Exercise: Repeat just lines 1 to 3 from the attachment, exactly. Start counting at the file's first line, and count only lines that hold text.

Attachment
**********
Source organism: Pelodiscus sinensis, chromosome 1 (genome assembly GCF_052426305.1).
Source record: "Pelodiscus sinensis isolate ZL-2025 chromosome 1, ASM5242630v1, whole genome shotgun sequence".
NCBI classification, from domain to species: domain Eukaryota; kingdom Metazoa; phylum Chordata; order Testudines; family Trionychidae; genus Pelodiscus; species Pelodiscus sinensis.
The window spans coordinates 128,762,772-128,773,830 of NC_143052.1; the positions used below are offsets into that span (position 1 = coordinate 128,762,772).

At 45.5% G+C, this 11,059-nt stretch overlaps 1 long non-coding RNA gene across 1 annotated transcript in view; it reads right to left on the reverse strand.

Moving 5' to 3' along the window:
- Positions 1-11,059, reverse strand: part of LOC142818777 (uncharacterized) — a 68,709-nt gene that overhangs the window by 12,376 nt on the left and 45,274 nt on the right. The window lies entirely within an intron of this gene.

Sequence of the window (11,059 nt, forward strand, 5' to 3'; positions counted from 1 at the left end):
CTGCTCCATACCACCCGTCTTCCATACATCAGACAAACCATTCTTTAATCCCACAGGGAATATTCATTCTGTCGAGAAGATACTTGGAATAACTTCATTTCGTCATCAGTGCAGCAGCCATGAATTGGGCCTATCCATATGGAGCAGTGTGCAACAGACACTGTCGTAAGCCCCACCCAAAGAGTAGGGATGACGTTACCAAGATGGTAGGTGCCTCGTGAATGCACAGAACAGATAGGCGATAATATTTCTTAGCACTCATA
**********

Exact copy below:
Source organism: Pelodiscus sinensis, chromosome 1 (genome assembly GCF_052426305.1).
Source record: "Pelodiscus sinensis isolate ZL-2025 chromosome 1, ASM5242630v1, whole genome shotgun sequence".
NCBI classification, from domain to species: domain Eukaryota; kingdom Metazoa; phylum Chordata; order Testudines; family Trionychidae; genus Pelodiscus; species Pelodiscus sinensis.